The Big Driver of Ethical Questions in the 20th Century was Physics
Hand a few people the power to annihilate whole populations and it raises sticky ethical questions that can carry the conversation well past tea time.
However, in the 21st Century, the big driver of ethical questions will be–is–bioscience. How many Christians, so eager to insist with bovine laziness that “Christianity is simple!” will be willing to do the hard intellectual work necessary to try and work through a response to the colossal challenges which are rushing at us from a technological realm that is increasingly untethered from both natural law and supernatural revelation, even as it embraces more and more of the power to design what “human” shall henceforth mean?
This, once again, is a sphere which–though it will certainly have to be faced by the Church’s shepherds–is still overwhelmingly lay. It is laypeople who will ultimately be making the hands-on decisions that will invite the judgment or the blessing of God.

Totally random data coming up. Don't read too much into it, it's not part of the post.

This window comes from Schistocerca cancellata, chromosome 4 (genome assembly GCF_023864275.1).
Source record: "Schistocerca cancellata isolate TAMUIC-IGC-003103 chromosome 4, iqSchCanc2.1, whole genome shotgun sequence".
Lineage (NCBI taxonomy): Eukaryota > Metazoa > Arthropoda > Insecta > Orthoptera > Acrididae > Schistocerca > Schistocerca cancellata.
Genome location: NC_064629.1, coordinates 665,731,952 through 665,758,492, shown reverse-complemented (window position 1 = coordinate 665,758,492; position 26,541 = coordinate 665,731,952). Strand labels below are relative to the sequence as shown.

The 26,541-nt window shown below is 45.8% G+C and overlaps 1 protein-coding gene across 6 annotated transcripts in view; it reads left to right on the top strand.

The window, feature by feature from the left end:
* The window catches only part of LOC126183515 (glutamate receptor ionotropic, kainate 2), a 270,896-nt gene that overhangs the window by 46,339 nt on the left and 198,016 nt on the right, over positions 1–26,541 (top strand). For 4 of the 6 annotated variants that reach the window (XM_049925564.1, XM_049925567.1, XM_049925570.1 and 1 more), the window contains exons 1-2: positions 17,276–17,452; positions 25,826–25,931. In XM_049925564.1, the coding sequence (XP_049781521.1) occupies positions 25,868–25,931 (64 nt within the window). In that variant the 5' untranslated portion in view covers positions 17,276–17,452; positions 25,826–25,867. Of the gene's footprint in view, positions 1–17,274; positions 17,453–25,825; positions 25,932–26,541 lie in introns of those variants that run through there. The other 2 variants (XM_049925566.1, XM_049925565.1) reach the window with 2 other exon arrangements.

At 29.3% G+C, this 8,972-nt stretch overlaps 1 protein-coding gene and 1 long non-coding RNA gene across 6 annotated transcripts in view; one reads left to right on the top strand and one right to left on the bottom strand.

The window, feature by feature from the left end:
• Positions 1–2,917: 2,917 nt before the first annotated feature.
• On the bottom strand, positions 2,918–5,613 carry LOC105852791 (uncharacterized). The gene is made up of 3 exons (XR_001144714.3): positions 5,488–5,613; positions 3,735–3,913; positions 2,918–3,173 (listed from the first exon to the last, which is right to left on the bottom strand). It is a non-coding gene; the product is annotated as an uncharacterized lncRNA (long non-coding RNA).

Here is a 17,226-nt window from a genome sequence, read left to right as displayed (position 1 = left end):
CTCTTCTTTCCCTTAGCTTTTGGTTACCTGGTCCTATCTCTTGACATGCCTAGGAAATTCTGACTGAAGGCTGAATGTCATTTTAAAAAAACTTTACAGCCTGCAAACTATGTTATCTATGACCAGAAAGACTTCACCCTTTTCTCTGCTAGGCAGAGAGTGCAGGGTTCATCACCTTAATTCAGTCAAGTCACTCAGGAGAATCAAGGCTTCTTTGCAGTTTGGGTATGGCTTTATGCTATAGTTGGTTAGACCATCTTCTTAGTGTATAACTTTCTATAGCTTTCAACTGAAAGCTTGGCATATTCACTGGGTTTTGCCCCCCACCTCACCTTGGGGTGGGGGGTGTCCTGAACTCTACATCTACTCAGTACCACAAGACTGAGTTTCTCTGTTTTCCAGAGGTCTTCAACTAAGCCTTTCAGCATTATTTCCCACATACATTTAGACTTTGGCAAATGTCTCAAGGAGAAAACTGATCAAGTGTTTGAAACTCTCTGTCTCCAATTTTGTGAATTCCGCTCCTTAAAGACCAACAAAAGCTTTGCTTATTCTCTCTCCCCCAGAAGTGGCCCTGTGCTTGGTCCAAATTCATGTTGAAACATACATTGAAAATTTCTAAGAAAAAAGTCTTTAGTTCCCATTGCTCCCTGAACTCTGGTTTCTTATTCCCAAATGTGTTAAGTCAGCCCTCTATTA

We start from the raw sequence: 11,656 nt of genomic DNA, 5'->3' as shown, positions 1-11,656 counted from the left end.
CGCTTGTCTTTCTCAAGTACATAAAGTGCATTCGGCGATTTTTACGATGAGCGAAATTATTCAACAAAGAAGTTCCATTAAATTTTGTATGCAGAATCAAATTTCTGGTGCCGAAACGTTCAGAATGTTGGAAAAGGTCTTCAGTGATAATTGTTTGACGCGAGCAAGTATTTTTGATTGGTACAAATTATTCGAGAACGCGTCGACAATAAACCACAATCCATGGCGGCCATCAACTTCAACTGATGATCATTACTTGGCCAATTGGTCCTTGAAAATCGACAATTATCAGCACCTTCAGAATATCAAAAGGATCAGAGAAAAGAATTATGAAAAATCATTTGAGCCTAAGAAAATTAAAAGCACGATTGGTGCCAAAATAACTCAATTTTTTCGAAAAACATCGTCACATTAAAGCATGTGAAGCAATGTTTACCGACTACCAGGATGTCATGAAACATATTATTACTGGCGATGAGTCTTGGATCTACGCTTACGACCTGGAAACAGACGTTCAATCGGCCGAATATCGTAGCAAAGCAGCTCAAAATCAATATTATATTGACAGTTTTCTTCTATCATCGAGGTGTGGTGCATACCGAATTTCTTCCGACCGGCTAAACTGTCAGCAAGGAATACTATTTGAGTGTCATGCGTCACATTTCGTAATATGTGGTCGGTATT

We Americans talk a good game about being a free people. However, the danger of democracy is that it ultimately depends on people like us. We wanna take credit for all that’s good about our country (which is very frequently a gift from our grandparents) yet pretend we are helpless to do anything about what’s bad about it. Then, all of a sudden, we’re victims, innocent bystanders, powerless. Sooner or later, our grandchildren–in whatever genetically modified semi-human forms they might take, will look at us and say, “Why didn’t you *do* anything? Why did you stand around moaning about how complicated it all is?”
Or, they will praise us as we praise the WWII generation, for acting to stop a great danger from destroying our humanity. But that choice is up to us–us laypeople.